Arizona advocacy group criticizes company’s online approach to hearing care

PHOENIX—The Arizona Commission for the Deaf and Hard of Hearing (ACDHH) issued a strong statement last week opposing the service-delivery model developed by hi HealthInnovations for online hearing testing and sale of hearing aids directly to consumers.

Although the commission said it “encourages efforts to find a safe, effective and affordable methods of delivering hearing health care in America,” it added that it “should not have to happen by making compromises in the quality of hearing healthcare.”

ACDHH  was founded in 1977 to improve the quality of life for deaf and hard-of-hearing residents. In partnership with the public and private sector, it seeks to facilitate access for persons with hearing loss and to serve as a statewide information referral and resource center on issues relevant to that population.

 

CONCERNS RAISED

The commission pointed out some specific concerns about the online hearing test, which was a component of the hi HealthInnovations program until a warning letter by the Food and Drug Administration led the company to quit offering the test last month.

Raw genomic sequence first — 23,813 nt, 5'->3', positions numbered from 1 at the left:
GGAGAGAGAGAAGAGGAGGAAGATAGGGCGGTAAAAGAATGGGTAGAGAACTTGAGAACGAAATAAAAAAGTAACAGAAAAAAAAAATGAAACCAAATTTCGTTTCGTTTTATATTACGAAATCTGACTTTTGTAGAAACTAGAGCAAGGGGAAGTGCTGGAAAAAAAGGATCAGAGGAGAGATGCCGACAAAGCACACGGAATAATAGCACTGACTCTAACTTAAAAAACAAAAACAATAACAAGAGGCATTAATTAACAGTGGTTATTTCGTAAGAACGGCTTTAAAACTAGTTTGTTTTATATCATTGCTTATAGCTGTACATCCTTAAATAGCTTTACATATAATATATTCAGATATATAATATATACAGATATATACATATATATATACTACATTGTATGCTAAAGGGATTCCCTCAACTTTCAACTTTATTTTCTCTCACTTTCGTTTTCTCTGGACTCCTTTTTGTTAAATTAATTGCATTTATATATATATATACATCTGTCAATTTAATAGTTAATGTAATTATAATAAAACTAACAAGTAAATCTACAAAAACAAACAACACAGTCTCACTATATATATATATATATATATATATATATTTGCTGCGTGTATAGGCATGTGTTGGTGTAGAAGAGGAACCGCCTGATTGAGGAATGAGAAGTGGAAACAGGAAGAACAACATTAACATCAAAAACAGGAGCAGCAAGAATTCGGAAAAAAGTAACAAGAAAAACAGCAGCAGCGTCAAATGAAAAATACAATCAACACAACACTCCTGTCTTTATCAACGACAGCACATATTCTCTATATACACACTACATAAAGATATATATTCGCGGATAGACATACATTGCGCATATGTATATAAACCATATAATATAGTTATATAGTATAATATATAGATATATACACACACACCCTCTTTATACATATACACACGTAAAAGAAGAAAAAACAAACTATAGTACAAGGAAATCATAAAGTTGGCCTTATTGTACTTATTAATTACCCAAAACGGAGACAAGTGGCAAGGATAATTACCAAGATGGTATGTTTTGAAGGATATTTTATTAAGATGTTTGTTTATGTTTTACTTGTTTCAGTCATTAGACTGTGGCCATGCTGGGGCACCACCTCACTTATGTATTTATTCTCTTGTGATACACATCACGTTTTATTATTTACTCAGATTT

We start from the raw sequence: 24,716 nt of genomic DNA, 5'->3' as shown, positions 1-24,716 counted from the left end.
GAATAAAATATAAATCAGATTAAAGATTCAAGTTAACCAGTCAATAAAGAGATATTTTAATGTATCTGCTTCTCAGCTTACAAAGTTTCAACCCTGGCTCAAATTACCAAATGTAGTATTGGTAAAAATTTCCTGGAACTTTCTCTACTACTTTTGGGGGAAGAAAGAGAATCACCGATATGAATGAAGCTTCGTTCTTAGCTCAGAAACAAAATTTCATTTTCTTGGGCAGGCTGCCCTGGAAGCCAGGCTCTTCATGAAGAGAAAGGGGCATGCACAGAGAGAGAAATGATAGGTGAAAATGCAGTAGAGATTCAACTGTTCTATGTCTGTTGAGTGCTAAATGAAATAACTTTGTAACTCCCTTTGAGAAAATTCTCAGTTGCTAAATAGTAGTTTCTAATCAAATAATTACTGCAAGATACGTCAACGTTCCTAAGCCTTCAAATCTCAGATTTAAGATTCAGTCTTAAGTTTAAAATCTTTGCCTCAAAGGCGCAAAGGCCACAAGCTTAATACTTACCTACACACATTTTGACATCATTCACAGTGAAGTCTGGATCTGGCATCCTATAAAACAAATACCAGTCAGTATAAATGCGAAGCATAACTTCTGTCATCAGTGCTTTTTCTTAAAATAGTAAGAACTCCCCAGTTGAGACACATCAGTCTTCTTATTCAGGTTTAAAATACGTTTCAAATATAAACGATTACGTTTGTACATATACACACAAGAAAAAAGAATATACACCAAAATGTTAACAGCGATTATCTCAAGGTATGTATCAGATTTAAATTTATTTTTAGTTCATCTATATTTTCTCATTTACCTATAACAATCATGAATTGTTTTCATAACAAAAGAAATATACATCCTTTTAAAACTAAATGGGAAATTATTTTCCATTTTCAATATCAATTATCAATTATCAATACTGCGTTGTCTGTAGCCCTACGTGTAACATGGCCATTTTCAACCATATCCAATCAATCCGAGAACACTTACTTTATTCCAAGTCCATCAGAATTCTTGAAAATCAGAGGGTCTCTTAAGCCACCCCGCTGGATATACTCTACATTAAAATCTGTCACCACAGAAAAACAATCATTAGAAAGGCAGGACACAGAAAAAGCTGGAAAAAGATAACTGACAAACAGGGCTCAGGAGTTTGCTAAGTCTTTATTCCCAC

ACDHH contended that the use of an uncalibrated online test to estimate air conduction hearing “is insufficient as a means of defining hearing loss for the purpose of implementing a treatment.” It added, “Such an approach may put people at risk by delaying appropriate care. In particular, it does not include otoscopy, bone conduction, immittance procedures, or speech recognition testing. For the person with possible hearing loss, conductive hearing loss, ear canal obstruction, retrocochlear hearing loss, and auditory processing disorders would all remain undetected.”

ACDHH also criticized the dispensing of hearing aids to consumers without the direct involvement of a trained professional. It noted, “Best practice guidelines require the verification of hearing aid performance, a step that cannot be included without personal, side by side involvement of a professional and adequate instrumentation.”

It continued, “Most importantly, we are strongly opposed to any hearing aid delivery model that takes a device-centered rather than person-centered approach. There is strong evidence that people with hearing loss experience a range of psychosocial, emotional, and quality of life consequences that are rarely resolved by simply putting on a hearing aid.“

The commission consists primarily of deaf and hard-of-hearing Arizonans, but also includes hearing care providers and officials from the Arizona Schools for the Deaf and the Blind and the state’s Department of Economic Security.

hi HealthInnovations  is owned by United HealthCare, one of the nation’s largest health insurance companies.


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